“Intergenerational programming helps create lasting memories for both students and the residents,” she adds. “The students learn friendship and respect. Most of all, they learn how seniors and students can contribute to each other’s well-being.”

The scrapbook project, entitled His Story – Her Story, is the latest project between the seniors and the school.

Launched in December 2016, the project involves students meeting with selected residents every couple of weeks, interviewing them about their lives, and creating personalized scrapbooks for them that reflect those lives. Most of the seniors participating in the project are compromised by early-stage dementia. All of the students volunteering with the program participated in a special course that taught them the basics about dementia.

Resident Andrew Kehler chats with student Ishe Matanga.

Although Kehler does not remember meeting his student interviewers a few weeks earlier, he welcomes their company and their inquiries. The questions, prepared in advance by Riverwood’s Health and Wellness Director Shannon Gaulke, are specifically designed to twig memory in the seniors while providing the students with inspiration and ideas for their scrapbooks.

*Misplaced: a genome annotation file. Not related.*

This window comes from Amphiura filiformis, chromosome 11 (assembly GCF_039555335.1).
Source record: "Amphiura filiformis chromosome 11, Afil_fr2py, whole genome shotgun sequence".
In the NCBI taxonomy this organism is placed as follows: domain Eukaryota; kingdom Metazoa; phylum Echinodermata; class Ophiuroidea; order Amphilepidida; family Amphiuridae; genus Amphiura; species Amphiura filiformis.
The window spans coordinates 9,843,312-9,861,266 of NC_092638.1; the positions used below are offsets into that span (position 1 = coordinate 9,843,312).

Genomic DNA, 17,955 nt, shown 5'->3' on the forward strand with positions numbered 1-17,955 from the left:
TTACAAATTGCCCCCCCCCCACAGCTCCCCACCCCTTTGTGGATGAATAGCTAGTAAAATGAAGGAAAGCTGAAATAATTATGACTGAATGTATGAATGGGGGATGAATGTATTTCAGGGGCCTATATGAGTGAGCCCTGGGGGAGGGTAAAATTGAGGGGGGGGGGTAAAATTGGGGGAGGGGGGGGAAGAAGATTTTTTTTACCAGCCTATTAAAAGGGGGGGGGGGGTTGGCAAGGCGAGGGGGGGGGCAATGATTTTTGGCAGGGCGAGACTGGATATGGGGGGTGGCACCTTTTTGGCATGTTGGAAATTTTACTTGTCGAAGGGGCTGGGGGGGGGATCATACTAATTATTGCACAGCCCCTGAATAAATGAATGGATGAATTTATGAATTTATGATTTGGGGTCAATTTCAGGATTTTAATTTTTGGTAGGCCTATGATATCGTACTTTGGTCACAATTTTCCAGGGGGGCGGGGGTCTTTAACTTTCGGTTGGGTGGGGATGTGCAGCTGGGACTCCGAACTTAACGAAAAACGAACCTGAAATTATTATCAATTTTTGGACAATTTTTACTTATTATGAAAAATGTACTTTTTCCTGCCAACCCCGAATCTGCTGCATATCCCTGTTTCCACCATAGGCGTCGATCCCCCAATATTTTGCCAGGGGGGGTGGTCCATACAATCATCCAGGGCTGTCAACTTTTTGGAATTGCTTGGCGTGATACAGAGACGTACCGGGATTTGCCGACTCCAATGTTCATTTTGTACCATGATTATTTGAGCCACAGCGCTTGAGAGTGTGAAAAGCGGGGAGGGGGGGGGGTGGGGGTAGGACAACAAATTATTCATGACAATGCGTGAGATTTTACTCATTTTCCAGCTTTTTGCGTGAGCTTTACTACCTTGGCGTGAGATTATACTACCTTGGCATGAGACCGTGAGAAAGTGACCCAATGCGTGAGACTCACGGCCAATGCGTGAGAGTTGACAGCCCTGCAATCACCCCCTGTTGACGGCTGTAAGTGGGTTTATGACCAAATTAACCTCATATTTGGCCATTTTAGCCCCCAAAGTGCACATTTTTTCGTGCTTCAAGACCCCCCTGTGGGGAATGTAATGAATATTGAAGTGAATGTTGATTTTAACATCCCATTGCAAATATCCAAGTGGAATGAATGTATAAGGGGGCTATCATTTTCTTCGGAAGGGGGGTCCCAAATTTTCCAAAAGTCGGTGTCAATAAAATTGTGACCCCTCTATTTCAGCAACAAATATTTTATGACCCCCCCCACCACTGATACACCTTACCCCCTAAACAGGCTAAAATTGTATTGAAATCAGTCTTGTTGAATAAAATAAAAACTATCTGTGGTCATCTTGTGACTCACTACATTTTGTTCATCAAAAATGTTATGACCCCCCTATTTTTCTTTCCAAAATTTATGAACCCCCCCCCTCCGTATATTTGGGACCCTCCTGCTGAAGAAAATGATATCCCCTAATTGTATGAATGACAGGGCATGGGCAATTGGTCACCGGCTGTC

Nazri and Matanga take turns quietly asking the questions, and respectfully and patiently wait while Kehler tries to conjure up images and names in response.

“Holy dynamite,” he says, when Nazri asks him if he can remember his first car. It takes him a few minutes, but with gentle prodding he eventually comes up with the answer.
“It was a ‘48 Chevy,” he says. “A kind of brown or tan colour.”

Upstairs in her fourth-floor suite, 82-year-old Mary Coughlin is attempting to answer similar questions from her interviewers.

“My memory is not very good,” she tells Zyn Al-Ali and Nick Pizarro apologetically. “One of the things that happened to me is I can’t remember things too well.”

But Al-Ali and Pizarro are both encouraging and empathetic, and tell her that she is doing a great job. A question about her past participation in sports eventually leads to a discussion about the Winnipeg Jets, and Mary tells them that she is a big fan and watches all of the games on television.